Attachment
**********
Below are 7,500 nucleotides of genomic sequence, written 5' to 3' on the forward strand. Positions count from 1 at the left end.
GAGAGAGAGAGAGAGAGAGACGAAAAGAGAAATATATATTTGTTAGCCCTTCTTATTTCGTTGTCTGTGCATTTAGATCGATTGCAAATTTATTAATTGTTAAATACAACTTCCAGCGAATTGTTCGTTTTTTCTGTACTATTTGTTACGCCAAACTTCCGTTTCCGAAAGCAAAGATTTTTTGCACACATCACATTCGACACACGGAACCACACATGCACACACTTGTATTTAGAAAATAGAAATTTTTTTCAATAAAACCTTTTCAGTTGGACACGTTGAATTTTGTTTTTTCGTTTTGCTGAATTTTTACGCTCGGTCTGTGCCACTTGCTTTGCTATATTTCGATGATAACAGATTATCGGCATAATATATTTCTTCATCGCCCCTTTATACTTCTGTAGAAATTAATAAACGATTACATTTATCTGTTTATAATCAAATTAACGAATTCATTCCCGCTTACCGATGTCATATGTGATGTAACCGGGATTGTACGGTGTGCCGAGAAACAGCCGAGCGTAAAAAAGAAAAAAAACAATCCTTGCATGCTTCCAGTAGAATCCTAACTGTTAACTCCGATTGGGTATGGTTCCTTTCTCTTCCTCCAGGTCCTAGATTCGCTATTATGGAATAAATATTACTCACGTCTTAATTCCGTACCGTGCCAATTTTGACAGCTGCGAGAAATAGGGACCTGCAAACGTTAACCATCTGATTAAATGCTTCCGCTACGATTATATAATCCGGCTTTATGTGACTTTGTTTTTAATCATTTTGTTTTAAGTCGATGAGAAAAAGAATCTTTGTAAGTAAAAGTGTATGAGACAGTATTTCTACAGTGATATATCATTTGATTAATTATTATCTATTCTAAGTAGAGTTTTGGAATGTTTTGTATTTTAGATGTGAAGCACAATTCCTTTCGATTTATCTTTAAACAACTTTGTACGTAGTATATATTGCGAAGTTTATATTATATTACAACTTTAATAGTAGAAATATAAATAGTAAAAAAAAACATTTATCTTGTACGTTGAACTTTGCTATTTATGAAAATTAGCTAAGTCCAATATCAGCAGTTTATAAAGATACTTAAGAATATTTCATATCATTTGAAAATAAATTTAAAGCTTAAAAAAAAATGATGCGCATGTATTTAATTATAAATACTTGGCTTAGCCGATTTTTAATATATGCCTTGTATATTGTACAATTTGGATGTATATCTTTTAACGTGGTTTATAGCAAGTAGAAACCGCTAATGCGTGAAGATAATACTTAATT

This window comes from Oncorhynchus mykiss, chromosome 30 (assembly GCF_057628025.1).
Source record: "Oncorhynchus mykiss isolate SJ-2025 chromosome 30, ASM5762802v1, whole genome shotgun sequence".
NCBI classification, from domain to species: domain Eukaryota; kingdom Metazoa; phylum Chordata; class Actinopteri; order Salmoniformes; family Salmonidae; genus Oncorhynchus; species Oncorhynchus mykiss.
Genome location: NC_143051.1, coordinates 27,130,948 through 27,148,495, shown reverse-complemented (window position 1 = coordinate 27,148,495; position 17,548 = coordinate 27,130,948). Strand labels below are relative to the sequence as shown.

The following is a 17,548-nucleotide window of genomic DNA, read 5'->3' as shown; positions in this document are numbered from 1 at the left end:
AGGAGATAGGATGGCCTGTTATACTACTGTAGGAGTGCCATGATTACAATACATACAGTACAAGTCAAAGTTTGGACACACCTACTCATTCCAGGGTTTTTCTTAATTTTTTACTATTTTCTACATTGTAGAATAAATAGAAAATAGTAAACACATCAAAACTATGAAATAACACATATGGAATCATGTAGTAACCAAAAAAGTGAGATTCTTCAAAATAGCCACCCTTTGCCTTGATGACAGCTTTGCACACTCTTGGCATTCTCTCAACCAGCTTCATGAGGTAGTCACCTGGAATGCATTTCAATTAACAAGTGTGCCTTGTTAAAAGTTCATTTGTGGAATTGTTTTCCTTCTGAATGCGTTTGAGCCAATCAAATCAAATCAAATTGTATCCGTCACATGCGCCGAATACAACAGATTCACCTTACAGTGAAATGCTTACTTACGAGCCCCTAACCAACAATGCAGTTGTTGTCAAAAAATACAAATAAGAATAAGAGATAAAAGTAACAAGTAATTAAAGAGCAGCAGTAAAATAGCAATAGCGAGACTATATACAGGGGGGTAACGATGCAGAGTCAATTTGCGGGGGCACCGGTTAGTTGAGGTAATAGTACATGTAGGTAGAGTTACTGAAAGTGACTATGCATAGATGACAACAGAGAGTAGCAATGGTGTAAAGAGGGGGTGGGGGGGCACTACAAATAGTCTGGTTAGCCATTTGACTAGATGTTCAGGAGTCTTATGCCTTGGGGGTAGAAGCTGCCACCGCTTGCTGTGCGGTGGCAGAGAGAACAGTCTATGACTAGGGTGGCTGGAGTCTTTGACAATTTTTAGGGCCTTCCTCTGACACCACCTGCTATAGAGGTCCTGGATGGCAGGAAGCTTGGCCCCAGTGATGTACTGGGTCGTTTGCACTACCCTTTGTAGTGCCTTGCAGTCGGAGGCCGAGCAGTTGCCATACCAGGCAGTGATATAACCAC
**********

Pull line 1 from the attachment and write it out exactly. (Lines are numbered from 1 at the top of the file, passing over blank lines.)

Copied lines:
Below are 7,500 nucleotides of genomic sequence, written 5' to 3' on the forward strand. Positions count from 1 at the left end.